A method that facilitates the discovery of biomarkers for psychiatric and immune-related diseases | AGÊNCIA FAPESP

A method that facilitates the discovery of biomarkers for psychiatric and immune-related diseases The study was conducted during the master’s research of Licia Carla da Silva Costa (pictured here) as part of a project dedicated to identifying biomarkers of schizophrenia and led by Daniel Martins-de-Souza, a professor at the University of Campinas (photo: personal archive)

A method that facilitates the discovery of biomarkers for psychiatric and immune-related diseases

May 06, 2020

By André Julião  |  Agência FAPESP – Analysis of all the proteins present in a blood plasma sample can reveal the occurrence of a number of processes in the organism and even help diagnose certain diseases.

This type of study is performed using a small part of any sample: only 14 of the most abundant proteins represent 90% of the total protein mass in human plasma, while thousands of different proteins make up the remaining 10%. Some of these proteins are used as markers of biological processes.

Therefore, before performing a proteomic analysis, researchers chemically separate the more abundant proteins from those that are less plentiful in plasma. This process is known as depletion.

However, scientists at the University of Campinas (UNICAMP) in the state of São Paulo, Brazil, have shown that this separation is not as precise as is often thought and can leave important proteins out of the analysis. The study was part of a research project supported by FAPESP.

When they investigated the most abundant proteins in plasma, which are usually discarded, the researchers observed that such proteins were bound to other, less abundant proteins believed to be present in the portion used in the analysis. The study showed that some of these normally excluded proteins regulate important biological processes and could serve as markers of disease.

The findings are reported in the journal Separation Science Plus.

“The primary aim of the study was to alert the scientific community to this problem. Researchers may literally be discarding potential biomarkers, and this may have influenced the findings of previous studies. We demonstrate that some of the proteins excluded from the analyses performed to date are potential biomarkers of several conditions,” Daniel Martins-de-Souza, a professor at the University of Campinas’s Biology Institute (IB-UNICAMP) and principal investigator for the study, told Agência FAPESP.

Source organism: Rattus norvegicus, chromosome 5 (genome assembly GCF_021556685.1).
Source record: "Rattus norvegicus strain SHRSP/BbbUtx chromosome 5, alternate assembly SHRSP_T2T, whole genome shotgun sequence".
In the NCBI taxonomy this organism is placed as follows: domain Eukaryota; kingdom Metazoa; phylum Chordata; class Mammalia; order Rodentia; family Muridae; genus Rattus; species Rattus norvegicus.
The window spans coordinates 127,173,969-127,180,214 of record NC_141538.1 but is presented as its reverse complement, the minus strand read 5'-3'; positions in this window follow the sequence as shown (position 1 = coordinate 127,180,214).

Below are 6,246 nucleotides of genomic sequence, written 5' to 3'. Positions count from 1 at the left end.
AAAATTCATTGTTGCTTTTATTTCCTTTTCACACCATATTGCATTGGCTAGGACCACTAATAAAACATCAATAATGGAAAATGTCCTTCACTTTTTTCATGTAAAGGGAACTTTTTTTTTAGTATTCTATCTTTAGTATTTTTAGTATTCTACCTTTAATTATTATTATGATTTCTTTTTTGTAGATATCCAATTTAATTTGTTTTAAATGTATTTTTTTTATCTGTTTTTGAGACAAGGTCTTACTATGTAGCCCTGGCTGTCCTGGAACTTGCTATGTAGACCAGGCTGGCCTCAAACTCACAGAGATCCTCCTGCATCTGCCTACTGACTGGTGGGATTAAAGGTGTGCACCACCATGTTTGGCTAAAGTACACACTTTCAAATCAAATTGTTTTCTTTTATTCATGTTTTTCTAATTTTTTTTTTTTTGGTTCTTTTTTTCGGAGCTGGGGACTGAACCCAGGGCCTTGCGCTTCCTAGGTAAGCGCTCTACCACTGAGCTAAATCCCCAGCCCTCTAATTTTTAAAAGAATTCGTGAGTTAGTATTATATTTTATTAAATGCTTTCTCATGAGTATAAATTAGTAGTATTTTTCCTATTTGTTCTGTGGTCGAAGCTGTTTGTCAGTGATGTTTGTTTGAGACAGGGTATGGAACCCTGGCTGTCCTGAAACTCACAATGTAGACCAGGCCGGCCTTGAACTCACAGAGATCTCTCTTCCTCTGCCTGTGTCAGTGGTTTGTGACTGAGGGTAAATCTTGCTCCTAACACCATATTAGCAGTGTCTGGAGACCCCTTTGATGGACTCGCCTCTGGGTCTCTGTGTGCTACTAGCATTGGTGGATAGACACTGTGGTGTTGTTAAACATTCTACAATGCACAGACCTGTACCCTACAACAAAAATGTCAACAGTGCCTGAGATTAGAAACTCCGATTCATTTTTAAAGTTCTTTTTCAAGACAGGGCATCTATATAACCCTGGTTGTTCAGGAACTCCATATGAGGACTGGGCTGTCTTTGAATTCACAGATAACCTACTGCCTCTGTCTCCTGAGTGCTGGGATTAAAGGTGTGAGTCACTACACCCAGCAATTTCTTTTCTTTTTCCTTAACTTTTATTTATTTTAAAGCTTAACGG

The investigation was conducted during the master’s research of Licia Carla da Silva Costa, first author of the article, as part of a project dedicated to identifying biomarkers of schizophrenia by means of proteomics, which is the analysis of the entire set of proteins in an organism or biological sample.

“Our lab focuses on investigating biomarkers of mental diseases. The main finding of this study is that the fraction of abundant proteins should not be discarded in this kind of analysis,” Costa said.

From Cambridge to Campinas

In partnership with Johann Steiner, a professor of psychiatry at the University of Magdeburg in Germany, the researchers at UNICAMP created an approach they call the “depletome”, which entails analyzing the proteins hitherto discarded in the depletion stage of plasma proteomic analysis.

The idea arose during Martins-de-Souza’s postdoctoral internship at the University of Cambridge (UK) between 2010 and 2012.

Analyses with the techniques available at the time showed that some of the less abundant proteins were being discarded. The study was resumed only in 2016, during Costa’s scientific initiation project.

The new analyses used a high-resolution mass spectrometry technique known as shotgun proteomics, which is based on digesting proteins into peptides and their building blocks.

The researchers analyzed plasma samples from 20 healthy individuals and identified 12,714 peptides corresponding to 281 proteins. After grouping proteins in the same family and hiding those with peptides that were a subset of another protein’s peptides or had few corresponding peptides in the plasma, 198 proteins remained.

A search of protein function databases found 35 biological processes associated with the 198 proteins. Receptor-mediated endocytosis was the process with the highest number of associated proteins (19).

“Endocytosis is a process whereby the cell takes up macromolecules and particles from the surrounding medium,” Martins-de-Souza explained. Alterations in this pathway, he added, may be associated with the onset of psychiatric and immune system disorders, as well as some types of cancer. Endocytosis can also be leveraged in precision medicine for customized treatment and drug delivery.

Some 20 proteins involved in the immune response were found in the depletome, making this fraction a source of possible biomarkers for metabolic, neurodegenerative and psychiatric diseases.

The important biological processes associated with this group of proteins also included oxygen transport to cells, vasodilation and blood coagulation, among others.

The researchers believe other proteins can be found in addition to the 198 described in the article. “The next step in this research is to refine the method and obtain more potential biomarkers,” Martins-de-Souza said.

The article “Blood plasma high abundant protein depletion unintentionally carries over 100 proteins” (doi: 10.1002/sscp.201900057) by Licia C. Silva-Costa, Sheila Garcia-Rosa, Bradley J. Smith, Paulo A. Baldasso, Johann Steiner and Daniel Martins-de-Souza can be retrieved from onlinelibrary.wiley.com/doi/full/10.1002/sscp.201900057.

 

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